Mr Sunak is expected to unveil his intention this week to extend his four loan programs, which have already backed £ 53bn in business loans through government guarantees, a sign that further national support measures are needed to avoid Widespread business collapses and massive job losses.
The move to strengthen businesses comes as the government considers whether to do more to counter the spread of Covid-19, including further national restrictions in England. Sadiq Khan, mayor of London, spoke to ministers on Sunday about possible new restrictions in the capital.
A spokesperson for Mr Khan said the situation “is clearly getting worse” and hinted at imminent action: “The mayor wants swift action because we cannot risk delay.”
Mr Khan plans to urge workers to stay at home, undoing recent government efforts to get people back to their offices.
The drumbeat for tighter restrictions will intensify on Monday when Chris Whitty, England’s chief medical officer, and Patrick Vallance, chief scientific adviser, give a public briefing on the latest data from Covid-19.
“The trend in the UK is going in the wrong direction,” Professor Whitty will say. “We are at a critical moment in the pandemic. We are looking at the data to see how to handle the spread of the virus ahead of a very difficult winter period. ”
Hospitalizations in England are doubling every eight days and the R-number – or reproduction rate – of the virus was between 1.1 and 1.4 on Friday. Scientists fear Britain will follow France and Spain, where the virus has spread rapidly in recent weeks.
Boris Johnson, the Prime Minister, has said he wants to avoid a nationwide lockdown and has agreed with Mr Sunak that – for now at least – the restrictions should focus on reducing social interactions rather than closures of companies.
But Health Secretary Matt Hancock said “we are looking at all options” and Professor Whitty is pushing for tough new national restrictions – a perhaps two week “breaker” strategy – for delay the spread of the virus.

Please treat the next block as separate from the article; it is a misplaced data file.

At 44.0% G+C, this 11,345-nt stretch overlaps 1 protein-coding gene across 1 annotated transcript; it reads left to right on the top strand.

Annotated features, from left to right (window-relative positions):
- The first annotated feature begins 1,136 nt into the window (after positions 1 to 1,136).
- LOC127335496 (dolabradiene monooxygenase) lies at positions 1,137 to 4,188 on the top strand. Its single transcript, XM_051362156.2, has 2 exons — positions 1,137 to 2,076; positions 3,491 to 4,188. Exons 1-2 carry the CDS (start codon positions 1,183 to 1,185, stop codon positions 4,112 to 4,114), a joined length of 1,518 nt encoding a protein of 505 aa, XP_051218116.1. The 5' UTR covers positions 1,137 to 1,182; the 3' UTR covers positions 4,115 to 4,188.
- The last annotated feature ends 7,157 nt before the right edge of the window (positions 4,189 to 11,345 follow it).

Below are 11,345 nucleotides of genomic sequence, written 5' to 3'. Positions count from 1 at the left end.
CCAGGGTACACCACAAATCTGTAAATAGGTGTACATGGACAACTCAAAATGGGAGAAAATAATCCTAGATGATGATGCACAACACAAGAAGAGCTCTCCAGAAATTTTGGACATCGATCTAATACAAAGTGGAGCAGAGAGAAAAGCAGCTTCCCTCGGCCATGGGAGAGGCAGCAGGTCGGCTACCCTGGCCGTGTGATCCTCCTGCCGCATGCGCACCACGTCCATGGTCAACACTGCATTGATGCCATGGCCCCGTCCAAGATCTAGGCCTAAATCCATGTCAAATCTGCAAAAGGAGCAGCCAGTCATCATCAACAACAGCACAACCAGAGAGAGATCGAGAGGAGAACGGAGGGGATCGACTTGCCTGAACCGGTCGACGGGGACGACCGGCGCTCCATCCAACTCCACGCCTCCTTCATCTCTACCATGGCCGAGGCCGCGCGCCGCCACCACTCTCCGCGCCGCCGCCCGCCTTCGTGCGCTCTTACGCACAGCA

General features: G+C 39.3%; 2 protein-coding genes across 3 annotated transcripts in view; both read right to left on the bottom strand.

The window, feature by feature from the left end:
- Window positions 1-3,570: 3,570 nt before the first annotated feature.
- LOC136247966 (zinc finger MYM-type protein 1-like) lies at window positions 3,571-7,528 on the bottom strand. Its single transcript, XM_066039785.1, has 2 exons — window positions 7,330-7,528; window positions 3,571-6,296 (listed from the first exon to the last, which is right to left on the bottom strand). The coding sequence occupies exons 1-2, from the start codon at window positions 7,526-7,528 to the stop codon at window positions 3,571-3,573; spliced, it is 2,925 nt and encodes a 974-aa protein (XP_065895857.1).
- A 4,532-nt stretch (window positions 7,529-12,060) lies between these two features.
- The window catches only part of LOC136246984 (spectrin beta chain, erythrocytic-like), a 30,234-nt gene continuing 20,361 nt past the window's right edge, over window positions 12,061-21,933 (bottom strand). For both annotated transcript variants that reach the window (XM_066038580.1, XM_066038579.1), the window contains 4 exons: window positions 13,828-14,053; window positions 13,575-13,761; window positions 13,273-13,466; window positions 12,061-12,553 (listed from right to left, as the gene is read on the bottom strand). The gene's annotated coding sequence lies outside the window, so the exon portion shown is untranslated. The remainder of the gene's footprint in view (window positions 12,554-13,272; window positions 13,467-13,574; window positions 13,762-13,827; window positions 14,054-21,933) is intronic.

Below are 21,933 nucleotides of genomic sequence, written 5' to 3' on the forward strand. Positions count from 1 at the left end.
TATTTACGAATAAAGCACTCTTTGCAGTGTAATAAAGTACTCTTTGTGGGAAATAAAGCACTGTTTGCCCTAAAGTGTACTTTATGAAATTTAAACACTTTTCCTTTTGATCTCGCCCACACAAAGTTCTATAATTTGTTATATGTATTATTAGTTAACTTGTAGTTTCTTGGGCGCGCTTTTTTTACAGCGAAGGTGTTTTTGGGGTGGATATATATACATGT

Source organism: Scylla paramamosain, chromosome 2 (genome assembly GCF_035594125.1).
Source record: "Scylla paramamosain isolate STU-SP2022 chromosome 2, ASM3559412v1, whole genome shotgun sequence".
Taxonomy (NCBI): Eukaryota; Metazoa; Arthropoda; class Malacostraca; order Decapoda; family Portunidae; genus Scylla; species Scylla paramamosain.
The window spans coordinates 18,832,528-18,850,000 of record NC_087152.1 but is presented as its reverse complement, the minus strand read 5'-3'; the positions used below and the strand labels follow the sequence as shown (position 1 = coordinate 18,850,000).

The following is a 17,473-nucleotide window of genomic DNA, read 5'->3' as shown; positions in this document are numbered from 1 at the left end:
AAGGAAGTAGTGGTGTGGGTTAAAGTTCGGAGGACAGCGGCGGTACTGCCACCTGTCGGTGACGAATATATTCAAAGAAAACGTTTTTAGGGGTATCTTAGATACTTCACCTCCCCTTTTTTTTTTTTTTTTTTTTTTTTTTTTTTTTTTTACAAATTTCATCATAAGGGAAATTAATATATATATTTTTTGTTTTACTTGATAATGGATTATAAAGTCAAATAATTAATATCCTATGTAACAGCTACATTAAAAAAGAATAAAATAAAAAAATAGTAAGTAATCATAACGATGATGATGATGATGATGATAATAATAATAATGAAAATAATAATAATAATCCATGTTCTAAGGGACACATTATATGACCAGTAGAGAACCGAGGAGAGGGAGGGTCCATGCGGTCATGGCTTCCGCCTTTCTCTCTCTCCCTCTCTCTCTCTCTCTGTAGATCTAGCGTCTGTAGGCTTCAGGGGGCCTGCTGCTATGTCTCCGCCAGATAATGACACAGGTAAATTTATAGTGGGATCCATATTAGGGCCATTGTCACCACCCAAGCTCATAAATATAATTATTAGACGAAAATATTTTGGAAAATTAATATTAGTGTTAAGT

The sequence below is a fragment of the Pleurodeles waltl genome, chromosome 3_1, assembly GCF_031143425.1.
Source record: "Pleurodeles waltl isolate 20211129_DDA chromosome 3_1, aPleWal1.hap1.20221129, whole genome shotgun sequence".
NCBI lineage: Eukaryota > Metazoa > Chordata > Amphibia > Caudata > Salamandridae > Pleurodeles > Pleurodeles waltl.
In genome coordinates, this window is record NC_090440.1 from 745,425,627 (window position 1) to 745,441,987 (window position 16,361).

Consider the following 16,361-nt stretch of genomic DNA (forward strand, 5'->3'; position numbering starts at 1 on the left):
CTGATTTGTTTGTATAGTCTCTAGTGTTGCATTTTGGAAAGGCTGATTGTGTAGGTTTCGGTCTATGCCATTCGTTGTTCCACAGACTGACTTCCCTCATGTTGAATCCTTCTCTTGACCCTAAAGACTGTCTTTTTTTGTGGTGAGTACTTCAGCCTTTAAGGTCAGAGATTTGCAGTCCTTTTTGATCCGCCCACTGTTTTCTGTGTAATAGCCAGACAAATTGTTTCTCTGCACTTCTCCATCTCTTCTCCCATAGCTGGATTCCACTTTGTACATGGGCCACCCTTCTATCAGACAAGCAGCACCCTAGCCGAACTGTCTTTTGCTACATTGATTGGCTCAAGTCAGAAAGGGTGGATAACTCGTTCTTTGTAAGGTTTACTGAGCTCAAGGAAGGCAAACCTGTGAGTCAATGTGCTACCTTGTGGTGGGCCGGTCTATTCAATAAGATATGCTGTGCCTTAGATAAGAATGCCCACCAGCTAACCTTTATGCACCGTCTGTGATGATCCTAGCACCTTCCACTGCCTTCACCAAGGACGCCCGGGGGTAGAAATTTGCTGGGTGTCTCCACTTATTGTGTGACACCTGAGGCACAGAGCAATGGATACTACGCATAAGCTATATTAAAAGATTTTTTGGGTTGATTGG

Mr Sunak has vowed to be ‘creative’ in finding ways to support jobs throughout the fall and is under pressure from Labor and some Tory MPs to extend the leave program – or set up a replacement – when it ends on October 31st.
Under plans made by the Treasury, business loan programs will all be extended for applications until the end of November, with banks being allowed to process loans until the end of the year. The Treasury declined to comment.
Three of the programs were due to end this month for applications. The fourth – the “rebound” loan program – was to be closed in early November.
According to two people familiar with the talks, the expansion is expected to include the Future Fund – the innovative support program that could see the government take stakes in dozens of fast-growing start-ups forced to take out state-guaranteed convertible loans. .
The Treasury has already resisted calls from business leaders for an extension of the program, a person familiar with the discussions said, with officials keen to cut expensive support programs as soon as possible.
The move aims to help businesses hit again by new lockdowns, either regionally or nationally, or forced to close again due to new curfews.
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Restaurants and bars have already seen more than half of their business wiped out this weekend in areas in the north that have been forced to put new restrictions in place, according to UKHospitality, which represents the sector.
The majority of state-guaranteed loans have been made under the ‘rebound’ program – offering loans of up to £ 50,000 interest-free – which has been used by over 1.1 million businesses so far. ‘now borrowing over £ 35bn.
More than 60,000 businesses have borrowed £ 13.7bn using the Coronavirus Business Interruption Loan Program (CBILS), which supports loans of up to £ 5m. The Big Business Disruption for Coronavirus (CLBILS) program – which partially guarantees loans of up to £ 200m – has helped lend £ 3.5bn.
The expansion will rekindle concerns about the scale of losses the government could face, with Office of Fiscal Responsibility estimates that up to 40 percent of ‘rebounding’ borrowers could default as businesses struggle. to repay their debts.